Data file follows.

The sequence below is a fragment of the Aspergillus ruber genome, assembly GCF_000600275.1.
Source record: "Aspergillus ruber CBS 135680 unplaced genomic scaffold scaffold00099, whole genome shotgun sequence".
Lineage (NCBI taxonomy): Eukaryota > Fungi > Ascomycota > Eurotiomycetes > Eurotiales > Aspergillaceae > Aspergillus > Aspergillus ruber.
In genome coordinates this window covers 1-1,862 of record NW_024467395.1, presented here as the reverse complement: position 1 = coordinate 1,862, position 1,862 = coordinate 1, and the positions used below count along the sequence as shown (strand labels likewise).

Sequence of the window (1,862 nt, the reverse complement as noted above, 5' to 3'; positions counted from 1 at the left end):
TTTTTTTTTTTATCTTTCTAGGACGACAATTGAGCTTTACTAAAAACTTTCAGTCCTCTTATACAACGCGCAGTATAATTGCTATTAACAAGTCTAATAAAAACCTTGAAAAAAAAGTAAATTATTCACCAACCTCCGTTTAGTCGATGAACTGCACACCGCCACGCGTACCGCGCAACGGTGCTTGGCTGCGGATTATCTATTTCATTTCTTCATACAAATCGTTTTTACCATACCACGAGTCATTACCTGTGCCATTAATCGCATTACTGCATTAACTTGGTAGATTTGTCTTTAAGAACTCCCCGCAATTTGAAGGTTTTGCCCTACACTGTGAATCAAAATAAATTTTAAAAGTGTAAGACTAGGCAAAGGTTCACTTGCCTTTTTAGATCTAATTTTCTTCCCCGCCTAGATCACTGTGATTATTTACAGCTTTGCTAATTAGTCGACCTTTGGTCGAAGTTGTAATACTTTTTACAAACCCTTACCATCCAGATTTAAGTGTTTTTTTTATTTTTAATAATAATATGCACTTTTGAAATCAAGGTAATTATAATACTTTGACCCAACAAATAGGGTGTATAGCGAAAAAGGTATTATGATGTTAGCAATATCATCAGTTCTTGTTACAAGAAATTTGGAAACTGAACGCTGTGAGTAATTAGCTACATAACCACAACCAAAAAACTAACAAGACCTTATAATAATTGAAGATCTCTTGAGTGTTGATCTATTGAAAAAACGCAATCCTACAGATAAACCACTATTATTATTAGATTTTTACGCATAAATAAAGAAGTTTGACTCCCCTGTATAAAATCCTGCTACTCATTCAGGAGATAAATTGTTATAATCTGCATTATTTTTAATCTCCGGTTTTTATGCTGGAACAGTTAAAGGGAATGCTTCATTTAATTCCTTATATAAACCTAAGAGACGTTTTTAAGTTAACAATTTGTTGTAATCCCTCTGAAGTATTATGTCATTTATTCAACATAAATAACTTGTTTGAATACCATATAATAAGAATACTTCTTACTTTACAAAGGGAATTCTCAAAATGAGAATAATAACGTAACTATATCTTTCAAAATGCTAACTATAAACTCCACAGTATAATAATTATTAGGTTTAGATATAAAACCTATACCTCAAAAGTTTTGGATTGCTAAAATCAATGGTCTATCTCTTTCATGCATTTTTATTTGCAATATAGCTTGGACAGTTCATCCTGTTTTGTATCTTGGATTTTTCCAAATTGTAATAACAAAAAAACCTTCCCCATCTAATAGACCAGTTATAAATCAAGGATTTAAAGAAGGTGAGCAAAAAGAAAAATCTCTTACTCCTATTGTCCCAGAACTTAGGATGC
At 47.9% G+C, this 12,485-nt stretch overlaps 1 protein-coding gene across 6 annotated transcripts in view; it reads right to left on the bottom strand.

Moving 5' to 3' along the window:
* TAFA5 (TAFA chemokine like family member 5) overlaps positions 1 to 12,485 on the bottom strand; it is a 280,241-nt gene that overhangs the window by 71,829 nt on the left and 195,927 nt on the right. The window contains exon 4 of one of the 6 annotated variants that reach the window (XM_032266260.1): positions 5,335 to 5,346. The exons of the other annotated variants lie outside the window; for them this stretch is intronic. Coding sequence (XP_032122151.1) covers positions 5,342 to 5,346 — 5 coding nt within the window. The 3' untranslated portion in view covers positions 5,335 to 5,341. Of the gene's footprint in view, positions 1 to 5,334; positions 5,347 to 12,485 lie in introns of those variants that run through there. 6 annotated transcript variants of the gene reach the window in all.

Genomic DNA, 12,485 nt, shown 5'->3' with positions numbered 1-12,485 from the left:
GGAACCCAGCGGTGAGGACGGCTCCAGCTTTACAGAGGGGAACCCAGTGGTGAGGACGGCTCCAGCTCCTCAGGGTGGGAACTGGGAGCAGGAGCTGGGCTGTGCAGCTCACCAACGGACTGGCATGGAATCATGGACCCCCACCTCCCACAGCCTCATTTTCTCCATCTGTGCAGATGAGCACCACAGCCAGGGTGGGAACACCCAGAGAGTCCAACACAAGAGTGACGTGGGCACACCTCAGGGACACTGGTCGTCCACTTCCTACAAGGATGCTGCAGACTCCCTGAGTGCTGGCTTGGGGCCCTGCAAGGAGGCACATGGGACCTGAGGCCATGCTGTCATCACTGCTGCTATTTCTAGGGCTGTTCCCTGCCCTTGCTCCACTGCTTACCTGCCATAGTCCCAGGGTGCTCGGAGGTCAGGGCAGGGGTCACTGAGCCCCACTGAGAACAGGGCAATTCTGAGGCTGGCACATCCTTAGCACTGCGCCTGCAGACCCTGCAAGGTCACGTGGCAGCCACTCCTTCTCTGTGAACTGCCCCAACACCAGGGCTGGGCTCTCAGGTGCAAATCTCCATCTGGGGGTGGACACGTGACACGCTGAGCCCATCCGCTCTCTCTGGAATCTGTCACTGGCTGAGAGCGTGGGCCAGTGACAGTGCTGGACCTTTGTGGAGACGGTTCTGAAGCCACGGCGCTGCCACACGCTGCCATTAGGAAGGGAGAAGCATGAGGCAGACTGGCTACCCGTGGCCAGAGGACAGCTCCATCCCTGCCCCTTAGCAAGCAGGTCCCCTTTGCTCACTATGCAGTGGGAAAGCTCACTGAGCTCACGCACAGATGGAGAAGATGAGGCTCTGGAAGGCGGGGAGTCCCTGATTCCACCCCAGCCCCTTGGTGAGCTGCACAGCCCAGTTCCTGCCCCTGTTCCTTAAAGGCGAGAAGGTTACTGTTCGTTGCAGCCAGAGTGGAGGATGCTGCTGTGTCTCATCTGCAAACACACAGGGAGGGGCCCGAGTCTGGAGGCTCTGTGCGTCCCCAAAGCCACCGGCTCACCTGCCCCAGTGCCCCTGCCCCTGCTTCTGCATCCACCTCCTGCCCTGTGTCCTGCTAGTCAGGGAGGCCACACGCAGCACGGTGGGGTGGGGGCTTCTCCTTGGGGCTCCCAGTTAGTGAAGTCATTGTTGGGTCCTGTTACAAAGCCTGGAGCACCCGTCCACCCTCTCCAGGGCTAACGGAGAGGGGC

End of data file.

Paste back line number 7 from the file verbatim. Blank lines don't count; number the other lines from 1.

At 47.9% G+C, this 12,485-nt stretch overlaps 1 protein-coding gene across 6 annotated transcripts in view; it reads right to left on the bottom strand.